Method One: Percentage of Premium Employer pays a defined percentage of each employee’s premium (Must be at least 10%, due to NJ SEH guidelines)

Things to consider: -Will employer also contribute toward dependent coverage? -If so, will the same percentage be used?


Employer Contribution Methods for Small Groups Method Two: Fixed Dollar Amount Employer pays a defined amount toward each employee’s premium (Still must satisfy the 10% minimum)

Things to consider: -Will this amount be considered “fair” to older employees? -Will employer offer an increased amount for employees covering dependents? -Will the employer offer this as a “benefits allowance” to all full-time employees (even those waiving coverage?)


Employer Contribution Methods for Small Groups Method Three: Establish “Reference Rates” Averaging the group’s age-based rates, calculate traditional “4-tier” premium amounts: Single, Couple, Parent/Child, and Family

Things to consider: -Not suitable for smaller groups -Not recommended for groups with high employee turnover -With Reference Rates established, employer may use these nominal amounts to contribute based upon percentage or dollar amount (i.e., Method One or Two)


Impact on Large Groups (50+ Employees)


For Large Employers (50+) Employer Mandate (“Play or Pay”): Applicable to employers having 50 or more full-time employees, including FTEs (full-time equivalents) Requirement to offer affordable health insurance coverage meeting the PPACA minimum value standards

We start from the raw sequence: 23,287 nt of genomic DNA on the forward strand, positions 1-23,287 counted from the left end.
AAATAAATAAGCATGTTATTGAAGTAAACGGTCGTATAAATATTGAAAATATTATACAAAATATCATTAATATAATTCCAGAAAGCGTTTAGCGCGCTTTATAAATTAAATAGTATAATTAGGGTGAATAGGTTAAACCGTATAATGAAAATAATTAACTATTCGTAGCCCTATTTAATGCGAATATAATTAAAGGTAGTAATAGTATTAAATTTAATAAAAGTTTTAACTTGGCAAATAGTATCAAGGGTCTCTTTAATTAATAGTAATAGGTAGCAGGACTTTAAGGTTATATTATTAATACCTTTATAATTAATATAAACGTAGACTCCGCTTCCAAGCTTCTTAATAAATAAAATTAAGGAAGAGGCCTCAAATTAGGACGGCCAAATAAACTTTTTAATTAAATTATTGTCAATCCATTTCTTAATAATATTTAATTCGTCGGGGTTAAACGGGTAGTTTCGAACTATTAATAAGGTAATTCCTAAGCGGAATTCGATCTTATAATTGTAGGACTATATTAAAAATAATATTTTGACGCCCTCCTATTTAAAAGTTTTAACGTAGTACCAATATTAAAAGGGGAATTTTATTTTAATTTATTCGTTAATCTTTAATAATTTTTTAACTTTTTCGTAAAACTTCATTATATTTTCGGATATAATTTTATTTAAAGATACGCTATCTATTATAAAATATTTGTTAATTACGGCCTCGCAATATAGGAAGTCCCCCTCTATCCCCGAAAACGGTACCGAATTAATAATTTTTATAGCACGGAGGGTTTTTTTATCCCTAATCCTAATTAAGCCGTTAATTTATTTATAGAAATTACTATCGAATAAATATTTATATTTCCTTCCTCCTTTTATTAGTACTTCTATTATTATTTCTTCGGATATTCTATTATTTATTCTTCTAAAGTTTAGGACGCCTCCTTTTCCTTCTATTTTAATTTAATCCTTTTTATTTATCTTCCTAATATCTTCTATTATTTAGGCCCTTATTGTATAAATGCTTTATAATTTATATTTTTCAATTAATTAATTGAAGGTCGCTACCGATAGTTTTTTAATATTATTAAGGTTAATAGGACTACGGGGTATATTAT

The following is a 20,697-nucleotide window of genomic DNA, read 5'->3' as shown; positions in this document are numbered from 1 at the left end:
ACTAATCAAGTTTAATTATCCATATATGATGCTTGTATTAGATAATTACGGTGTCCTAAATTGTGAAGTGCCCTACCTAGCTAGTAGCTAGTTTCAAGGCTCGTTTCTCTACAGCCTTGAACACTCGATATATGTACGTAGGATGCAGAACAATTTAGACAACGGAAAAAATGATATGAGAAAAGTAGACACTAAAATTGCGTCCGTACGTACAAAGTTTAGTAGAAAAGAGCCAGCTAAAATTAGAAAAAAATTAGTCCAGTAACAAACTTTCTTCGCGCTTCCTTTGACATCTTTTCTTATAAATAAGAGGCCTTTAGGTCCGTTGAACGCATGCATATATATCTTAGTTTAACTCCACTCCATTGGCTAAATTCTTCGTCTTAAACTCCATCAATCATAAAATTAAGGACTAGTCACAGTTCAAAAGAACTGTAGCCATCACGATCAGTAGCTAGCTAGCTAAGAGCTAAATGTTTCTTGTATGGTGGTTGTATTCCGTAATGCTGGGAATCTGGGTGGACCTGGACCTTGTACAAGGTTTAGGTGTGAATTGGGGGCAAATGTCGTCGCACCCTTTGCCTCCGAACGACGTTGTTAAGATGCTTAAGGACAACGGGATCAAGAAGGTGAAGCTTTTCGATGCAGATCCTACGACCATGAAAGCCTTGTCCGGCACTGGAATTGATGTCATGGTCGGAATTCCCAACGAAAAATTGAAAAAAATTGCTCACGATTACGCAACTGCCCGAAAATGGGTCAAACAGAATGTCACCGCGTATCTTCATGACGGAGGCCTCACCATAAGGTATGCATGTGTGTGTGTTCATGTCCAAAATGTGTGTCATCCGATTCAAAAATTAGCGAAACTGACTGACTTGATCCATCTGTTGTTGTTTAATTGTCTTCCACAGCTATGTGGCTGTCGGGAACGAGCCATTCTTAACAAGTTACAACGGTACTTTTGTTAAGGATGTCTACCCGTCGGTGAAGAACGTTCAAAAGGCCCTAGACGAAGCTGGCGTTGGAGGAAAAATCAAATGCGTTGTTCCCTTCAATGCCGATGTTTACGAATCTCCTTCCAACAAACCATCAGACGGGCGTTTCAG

Employer penalties have been delayed until:  2015, for groups of 100+ Employees  2016, for most groups of 50-99 Employees


Am I a Large Employer? Counting Employees and FTEs A full-time employee is a person working, on average, 30 or more hours per week Part-time employees are counted on a pro-rata basis, and multiple part-timers add up to FTEs (full-time equivalents) Seasonal or temporary employees working fewer than 120 days per year are excluded Companies with Common Ownership (affiliated companies) must be combined when counting Employees and FTEs


What is the Employer Mandate? A “Large Employer” must offer affordable health insurance, providing a minimum level of coverage, to at least 95% of eligible full-time employees * (* Relaxed to 70% for 2015)